For starters, even though Paul would be a shoo-in for the Libertarian party’s nomination, its convention will be held in early May — before GOP primaries in 13 states. He would need to quit the race rather soon in order to secure the nomination. Additionally, “sore-loser laws” in some states prohibit candidates from running in one party’s primary and then switching parties for the general election. In most cases, there are ways around these barriers (albeit time- and resource-consuming ones), but in states such as Mississippi, Ohio, and Texas, the legal barriers are reasonably strict. Those states hold their primaries in March, meaning Paul would have to drop out well before then just to get on the general-election ballots there as a third-party candidate.

If Paul’s goal — short of winning the nomination — is for his libertarian views to have their maximum positive impact on the outcome of the 2012 presidential race, he clearly has much more to gain by remaining in the GOP race for as long as possible. Significant changes to Republican-primary rules this year are a main reason why.

Republican primaries used to be winner-take-all affairs, with all of the state’s delegates awarded to the first-place finisher. Now, states holding primaries or caucuses before April 1, 2012, must award delegates on a proportional basis, meaning a candidate who wins with 33 percent of the vote will receive only one-third of the state’s delegates. With his cadre of dedicated and energetic supporters throughout the country, Paul is best positioned to take advantage of this change in the rules. He could conceivably arrive at the GOP convention in Tampa, Fla., holding a substantial number of delegates, and thus be able to exert some influence on the eventual nominee.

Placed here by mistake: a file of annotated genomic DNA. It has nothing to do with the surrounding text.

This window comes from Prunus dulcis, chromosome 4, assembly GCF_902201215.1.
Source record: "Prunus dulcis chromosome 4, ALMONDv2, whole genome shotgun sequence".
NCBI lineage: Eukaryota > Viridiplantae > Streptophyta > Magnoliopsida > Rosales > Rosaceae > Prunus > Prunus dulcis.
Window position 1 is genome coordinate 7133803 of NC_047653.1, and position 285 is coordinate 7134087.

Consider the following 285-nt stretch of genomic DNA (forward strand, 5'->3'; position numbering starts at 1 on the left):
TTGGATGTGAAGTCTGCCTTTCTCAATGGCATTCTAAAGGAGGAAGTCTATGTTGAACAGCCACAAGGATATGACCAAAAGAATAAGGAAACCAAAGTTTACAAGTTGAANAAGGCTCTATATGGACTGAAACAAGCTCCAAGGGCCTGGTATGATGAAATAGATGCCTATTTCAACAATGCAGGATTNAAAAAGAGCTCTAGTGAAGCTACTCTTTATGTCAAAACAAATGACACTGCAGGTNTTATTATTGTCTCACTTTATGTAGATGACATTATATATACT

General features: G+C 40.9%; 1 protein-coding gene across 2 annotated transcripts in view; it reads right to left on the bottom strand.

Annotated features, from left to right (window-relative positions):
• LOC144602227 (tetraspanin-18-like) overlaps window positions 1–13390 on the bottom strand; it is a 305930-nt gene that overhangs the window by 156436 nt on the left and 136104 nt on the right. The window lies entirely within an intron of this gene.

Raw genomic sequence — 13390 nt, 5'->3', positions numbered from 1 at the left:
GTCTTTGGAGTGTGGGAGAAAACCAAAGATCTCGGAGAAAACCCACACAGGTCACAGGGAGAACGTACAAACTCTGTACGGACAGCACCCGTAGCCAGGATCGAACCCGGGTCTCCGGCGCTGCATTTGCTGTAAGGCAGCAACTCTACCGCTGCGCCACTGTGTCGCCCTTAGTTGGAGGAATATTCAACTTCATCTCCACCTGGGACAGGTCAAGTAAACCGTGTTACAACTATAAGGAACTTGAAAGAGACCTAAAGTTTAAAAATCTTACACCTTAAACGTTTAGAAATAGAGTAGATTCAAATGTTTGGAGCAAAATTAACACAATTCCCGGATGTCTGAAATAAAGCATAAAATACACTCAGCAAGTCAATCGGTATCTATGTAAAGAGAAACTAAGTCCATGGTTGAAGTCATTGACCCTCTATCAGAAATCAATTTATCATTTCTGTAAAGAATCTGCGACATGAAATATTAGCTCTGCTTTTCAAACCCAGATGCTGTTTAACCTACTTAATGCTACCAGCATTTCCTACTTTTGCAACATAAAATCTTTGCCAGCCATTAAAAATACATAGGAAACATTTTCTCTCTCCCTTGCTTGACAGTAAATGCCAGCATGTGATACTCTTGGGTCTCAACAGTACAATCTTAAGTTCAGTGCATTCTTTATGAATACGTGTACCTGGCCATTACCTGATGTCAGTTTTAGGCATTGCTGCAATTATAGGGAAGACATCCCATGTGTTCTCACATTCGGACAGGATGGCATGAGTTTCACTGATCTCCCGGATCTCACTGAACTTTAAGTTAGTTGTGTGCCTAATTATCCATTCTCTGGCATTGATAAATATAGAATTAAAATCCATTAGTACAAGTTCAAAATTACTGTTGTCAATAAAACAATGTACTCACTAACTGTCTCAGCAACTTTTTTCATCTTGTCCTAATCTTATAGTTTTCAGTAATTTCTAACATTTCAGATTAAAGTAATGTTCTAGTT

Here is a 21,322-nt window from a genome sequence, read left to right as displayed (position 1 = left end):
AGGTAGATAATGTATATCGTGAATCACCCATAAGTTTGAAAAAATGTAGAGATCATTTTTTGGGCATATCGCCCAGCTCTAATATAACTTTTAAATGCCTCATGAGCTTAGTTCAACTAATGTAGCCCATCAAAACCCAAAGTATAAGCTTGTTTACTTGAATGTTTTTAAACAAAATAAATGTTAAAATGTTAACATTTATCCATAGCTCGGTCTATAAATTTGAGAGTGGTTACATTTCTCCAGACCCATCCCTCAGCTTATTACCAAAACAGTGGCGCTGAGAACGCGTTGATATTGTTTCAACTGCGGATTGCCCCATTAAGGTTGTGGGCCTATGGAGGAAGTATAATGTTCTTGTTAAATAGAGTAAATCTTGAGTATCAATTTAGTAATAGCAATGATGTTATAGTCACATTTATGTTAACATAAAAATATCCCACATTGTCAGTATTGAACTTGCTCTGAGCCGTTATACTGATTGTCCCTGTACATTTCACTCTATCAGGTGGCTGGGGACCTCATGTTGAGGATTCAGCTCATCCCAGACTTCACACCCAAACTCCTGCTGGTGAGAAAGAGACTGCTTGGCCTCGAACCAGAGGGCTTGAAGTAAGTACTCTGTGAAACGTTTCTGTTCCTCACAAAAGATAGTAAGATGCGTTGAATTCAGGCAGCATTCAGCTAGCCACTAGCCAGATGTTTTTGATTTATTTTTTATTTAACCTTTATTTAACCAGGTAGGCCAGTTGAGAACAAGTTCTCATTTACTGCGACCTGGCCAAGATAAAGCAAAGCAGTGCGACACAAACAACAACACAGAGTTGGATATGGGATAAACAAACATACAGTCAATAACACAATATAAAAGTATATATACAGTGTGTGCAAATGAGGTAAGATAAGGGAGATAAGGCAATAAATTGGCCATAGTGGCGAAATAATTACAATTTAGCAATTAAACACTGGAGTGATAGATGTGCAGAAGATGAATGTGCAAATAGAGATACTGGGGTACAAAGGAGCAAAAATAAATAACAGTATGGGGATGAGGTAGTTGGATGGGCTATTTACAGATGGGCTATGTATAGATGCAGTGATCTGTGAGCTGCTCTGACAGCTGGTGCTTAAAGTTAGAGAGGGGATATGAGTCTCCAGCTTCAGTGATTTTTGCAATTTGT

What that influence would entail exactly is anyone’s guess, but Paul did say on Meet the Press that he was “very pleased” by what he heard from other candidates at the most recent GOP debate. “Some of them are starting to use a little bit of the language I use,” he noted. And while it seems unlikely that Paul would go so far as to endorse a candidate other than himself, strong showings in the early primaries, followed by a string of solid finishes in which he racks up a chunk of delegates, would make him and his die-hard base a political force to be reckoned with at the GOP convention.

Running as an independent, on the other hand, would serve only to further isolate Paul’s brand of libertarianism from the Republican party — and likely breed animosity between the two, particularly if Obama waltzed to reelection in 2012 as a result.

Another reason Paul is almost certain to forgo a third-party bid is that it would likely do significant harm to the ambitions of his son, freshman senator Rand Paul (R., Ky.), who has indicated his interest in running for the White House in the future. In fact, the younger Paul told CNN’s Wolf Blitzer that his father’s running as an independent would be bad for the country, as well as for the Republican party.

“I don’t think it’s a good idea, to tell you the truth,” he said. “I don’t think it’s a good idea for the Tea Party to break off — or for my dad necessarily — because I think what it would do is just elect the president again and . . . we don’t want that.”

And, we can only assume, neither does a twelve-term congressman who voted against the Paul Ryan budget because it was too timid. So perhaps the media can cool it with the third-party talk. If they’re smart, they’ll start readying their “Paul wins in Iowa” headlines for January 4.

— Andrew Stiles is the Franklin Center’s 2011 Thomas L. Rhodes Journalism Fellow.

Andrew StilesAndrew Stiles is a political reporter for National Review Online. He previously worked at the Washington Free Beacon, and was an intern at The Hill newspaper. Stiles is a 2009 ...